A Republican lawmaker in the California Assembly introduced “lemon law” legislation Tuesday designed to derail state debt funding for the proposed high speed rail project to link Northern and Southern California.
Assembly Bill 1455, introduced by Assemblywoman Diane Harkey, R-Dana Point, makes use of Article XVI of the state constitution, which allows the Legislature to repeal that portion of the High-Speed Rail Bond debt that is not outstanding or contracted.
“The verdict is clear — it’s time for California to move forward and de-rail this ill-conceived project,” Harkey said upon introducing the bill. “Lack of future federal funding, oversight, accountability and inconsistency in route and planning should sound a strong signal to pull the plug. This one project has the potential to double our state’s debt and become a huge future drain on our state’s budget, while our existing rail and roadway infrastructure is in dire need of repair.”
Harkey noted that after years of negative reports from analysts and auditors, recently even the California High Speed Rail Authority’s own Peer Review group advised the Legislature and the governor discontinue funding.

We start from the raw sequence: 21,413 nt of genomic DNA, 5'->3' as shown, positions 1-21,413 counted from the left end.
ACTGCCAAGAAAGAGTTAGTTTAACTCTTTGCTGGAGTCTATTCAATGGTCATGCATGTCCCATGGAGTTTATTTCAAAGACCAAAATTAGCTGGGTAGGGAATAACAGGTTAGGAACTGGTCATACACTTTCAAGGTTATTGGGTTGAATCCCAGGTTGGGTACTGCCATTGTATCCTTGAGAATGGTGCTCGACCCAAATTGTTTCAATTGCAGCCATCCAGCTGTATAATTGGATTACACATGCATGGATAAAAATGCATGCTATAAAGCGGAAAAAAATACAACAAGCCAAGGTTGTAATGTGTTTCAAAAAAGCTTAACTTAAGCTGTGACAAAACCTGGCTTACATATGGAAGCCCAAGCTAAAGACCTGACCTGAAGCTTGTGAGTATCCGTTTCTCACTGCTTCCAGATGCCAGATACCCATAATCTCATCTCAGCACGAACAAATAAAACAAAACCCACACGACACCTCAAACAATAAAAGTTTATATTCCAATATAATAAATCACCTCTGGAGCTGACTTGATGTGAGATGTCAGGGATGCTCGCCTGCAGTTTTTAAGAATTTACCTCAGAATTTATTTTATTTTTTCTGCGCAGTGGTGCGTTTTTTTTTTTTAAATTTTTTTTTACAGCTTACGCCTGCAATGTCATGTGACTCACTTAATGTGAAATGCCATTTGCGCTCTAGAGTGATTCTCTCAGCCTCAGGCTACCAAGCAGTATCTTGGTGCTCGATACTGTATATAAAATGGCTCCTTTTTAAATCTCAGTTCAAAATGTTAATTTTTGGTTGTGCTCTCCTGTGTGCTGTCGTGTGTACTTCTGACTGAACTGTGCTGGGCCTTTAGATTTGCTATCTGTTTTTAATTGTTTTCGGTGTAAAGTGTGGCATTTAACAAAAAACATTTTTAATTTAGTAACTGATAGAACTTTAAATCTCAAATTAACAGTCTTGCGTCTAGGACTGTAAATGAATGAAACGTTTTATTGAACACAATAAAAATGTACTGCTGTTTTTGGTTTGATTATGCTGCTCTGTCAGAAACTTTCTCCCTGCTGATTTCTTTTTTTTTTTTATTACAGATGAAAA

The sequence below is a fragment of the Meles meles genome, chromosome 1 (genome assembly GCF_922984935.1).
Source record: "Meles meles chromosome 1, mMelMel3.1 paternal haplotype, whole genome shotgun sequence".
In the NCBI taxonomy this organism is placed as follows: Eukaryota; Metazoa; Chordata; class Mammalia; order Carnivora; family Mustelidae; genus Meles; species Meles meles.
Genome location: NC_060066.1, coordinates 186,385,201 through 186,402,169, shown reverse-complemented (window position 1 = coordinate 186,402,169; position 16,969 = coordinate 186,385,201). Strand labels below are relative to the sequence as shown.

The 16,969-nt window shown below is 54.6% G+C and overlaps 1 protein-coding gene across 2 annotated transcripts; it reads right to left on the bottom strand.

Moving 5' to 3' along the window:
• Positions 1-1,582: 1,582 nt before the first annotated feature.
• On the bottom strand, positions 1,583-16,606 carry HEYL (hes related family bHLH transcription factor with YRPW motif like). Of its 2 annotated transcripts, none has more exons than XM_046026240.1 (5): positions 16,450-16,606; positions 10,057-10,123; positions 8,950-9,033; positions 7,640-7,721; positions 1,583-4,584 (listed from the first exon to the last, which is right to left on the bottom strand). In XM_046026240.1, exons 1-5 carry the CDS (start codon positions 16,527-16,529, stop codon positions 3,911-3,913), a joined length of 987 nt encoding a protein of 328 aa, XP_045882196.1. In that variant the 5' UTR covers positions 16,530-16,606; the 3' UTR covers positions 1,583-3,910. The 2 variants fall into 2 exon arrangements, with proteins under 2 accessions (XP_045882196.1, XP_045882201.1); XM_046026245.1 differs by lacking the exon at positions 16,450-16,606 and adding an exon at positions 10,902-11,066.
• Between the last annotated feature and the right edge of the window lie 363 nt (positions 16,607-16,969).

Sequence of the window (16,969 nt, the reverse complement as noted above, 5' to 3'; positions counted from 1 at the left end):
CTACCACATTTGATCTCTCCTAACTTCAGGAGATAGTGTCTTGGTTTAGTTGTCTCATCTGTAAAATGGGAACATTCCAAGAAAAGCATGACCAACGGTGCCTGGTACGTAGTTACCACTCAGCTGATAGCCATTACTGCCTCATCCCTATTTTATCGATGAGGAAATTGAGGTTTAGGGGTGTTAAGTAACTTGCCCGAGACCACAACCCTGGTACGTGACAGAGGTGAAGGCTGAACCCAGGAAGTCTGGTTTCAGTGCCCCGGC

Construction costs for Phase 1 of the project are now estimated at $98-$117 billion alone, not including operating costs. Work is slated to begin this year on the 130-mile stretch in California’s Central Valley between just north of Bakersfield and just south of Merced, using state funding already in place.
In November, CaHSRA officials predicted the project would employ 100,000 workers in the next five years, and generate another 1 million jobs moving forward.
“I’m very fearful that this plan will become a reality, extremely fearful,” Harkey said. “It could double our state’s debt. It will make us a Third World nation.”
“Clearly, the high-speed rail plan has been a complete failure up to this point,” said Assemblyman Cameron Smyth, R-Santa Clarita. “I remember as a (Santa Clarita City Council) staff member back in the mid-’90s testifying in support of high-speed rail, and here we are, 15-16 years later, and no ground has even been broken. They want to start in the Central Valley, where quite frankly very few people will be using it. If the high speed rail (project) is going to survive, (CaHSRA officials need) to change the way they’ve been operating.”
Smyth said the public’s and the Legislature’s frustration with the high-speed rail commission has been bubbling for several years, and he’s not surprised that there would be an effort to completely de-fund or dismantle it at this point.
“I think bills like this are a good idea to really wake up the commission,” Smyth said. “Unfortunately, I don’t think the bill will make it through the process, but if it’s enough to get the commission to understand that they’d better change the way they do business, or they will continue to see similar legislation, then it will have its desired effect.”